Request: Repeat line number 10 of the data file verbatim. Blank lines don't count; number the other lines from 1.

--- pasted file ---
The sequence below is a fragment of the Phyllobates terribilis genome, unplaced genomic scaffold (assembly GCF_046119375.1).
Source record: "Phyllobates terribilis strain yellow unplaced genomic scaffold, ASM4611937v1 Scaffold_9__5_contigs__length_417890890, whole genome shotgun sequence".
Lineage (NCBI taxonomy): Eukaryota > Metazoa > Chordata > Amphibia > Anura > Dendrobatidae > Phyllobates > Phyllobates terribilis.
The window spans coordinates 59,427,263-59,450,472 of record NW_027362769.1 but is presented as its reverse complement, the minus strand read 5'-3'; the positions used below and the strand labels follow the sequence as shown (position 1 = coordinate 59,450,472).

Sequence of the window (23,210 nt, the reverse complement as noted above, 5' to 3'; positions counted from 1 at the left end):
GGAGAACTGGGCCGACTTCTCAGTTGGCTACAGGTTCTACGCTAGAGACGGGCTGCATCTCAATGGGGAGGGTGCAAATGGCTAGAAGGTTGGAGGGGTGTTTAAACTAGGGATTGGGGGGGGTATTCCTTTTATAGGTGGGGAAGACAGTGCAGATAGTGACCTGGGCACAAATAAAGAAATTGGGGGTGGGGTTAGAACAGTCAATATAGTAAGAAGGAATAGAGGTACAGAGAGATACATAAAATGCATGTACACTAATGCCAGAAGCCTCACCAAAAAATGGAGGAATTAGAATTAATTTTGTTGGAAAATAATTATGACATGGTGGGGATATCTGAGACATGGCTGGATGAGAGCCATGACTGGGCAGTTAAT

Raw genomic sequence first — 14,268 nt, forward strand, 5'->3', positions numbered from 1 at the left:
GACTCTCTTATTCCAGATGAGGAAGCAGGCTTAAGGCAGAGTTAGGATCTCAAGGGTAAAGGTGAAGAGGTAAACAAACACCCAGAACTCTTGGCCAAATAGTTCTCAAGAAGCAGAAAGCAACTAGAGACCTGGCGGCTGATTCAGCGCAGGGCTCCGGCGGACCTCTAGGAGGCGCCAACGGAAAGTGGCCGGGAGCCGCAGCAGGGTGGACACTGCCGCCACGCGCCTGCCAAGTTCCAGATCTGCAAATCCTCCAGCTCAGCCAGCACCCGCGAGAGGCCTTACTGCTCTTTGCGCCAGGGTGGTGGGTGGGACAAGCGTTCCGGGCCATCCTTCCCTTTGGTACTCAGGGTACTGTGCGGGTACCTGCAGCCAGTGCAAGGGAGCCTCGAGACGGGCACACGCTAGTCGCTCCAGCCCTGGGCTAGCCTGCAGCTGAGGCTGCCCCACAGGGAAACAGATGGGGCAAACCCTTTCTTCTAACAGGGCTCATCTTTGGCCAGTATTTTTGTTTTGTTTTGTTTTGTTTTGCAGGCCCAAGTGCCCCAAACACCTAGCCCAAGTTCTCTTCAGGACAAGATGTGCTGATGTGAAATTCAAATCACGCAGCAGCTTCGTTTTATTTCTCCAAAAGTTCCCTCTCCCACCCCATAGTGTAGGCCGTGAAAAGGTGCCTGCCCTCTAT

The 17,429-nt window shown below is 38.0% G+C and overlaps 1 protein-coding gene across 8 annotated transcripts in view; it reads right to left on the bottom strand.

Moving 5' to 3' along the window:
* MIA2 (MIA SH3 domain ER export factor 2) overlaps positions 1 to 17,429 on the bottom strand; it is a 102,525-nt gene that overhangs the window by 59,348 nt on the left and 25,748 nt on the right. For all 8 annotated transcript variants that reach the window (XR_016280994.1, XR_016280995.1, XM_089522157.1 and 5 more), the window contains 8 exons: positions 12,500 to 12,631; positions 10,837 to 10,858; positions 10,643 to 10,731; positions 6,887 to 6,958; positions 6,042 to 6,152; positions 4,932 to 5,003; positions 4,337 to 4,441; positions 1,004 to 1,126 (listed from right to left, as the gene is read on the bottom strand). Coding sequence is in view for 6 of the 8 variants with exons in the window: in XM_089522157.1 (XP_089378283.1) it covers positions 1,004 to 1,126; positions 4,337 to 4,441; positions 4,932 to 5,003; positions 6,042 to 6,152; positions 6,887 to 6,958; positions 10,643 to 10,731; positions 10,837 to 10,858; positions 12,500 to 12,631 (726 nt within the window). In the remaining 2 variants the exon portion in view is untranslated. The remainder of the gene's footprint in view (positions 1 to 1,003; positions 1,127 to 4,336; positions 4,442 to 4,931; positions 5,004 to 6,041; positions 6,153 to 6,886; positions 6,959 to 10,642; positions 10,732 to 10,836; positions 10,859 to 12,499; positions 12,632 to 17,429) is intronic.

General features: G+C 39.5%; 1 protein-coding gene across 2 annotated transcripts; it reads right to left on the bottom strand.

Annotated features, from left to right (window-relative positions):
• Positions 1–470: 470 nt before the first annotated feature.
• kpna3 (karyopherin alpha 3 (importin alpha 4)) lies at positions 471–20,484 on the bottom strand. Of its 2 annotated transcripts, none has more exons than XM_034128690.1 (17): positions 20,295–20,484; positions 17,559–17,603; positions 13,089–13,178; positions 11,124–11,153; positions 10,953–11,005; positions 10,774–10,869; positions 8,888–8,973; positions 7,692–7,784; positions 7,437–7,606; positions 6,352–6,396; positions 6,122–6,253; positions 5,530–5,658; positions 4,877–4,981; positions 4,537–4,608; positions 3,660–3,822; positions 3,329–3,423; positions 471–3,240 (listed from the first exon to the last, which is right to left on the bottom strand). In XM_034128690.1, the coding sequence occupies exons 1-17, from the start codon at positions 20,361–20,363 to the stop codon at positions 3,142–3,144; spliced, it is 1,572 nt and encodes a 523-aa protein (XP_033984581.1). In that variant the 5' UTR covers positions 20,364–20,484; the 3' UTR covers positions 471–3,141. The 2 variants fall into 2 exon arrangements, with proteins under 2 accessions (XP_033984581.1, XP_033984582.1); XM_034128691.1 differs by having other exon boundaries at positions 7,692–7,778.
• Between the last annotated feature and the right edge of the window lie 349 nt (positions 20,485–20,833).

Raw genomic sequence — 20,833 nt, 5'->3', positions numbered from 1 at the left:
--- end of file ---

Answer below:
Moving 5' to 3' along the window: